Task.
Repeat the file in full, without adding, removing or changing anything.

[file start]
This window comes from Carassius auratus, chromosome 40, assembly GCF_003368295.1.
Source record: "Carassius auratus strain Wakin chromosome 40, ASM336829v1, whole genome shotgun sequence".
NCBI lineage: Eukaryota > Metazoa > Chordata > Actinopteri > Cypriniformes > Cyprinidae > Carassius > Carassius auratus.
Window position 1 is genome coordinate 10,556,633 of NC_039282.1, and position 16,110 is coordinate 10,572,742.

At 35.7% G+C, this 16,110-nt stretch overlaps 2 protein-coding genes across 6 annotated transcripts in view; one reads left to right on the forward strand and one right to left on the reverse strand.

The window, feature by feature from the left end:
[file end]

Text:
This window comes from Carassius auratus, chromosome 40, assembly GCF_003368295.1.
Source record: "Carassius auratus strain Wakin chromosome 40, ASM336829v1, whole genome shotgun sequence".
NCBI lineage: Eukaryota > Metazoa > Chordata > Actinopteri > Cypriniformes > Cyprinidae > Carassius > Carassius auratus.
Window position 1 is genome coordinate 10,556,633 of NC_039282.1, and position 16,110 is coordinate 10,572,742.

At 35.7% G+C, this 16,110-nt stretch overlaps 2 protein-coding genes across 6 annotated transcripts in view; one reads left to right on the forward strand and one right to left on the reverse strand.

The window, feature by feature from the left end: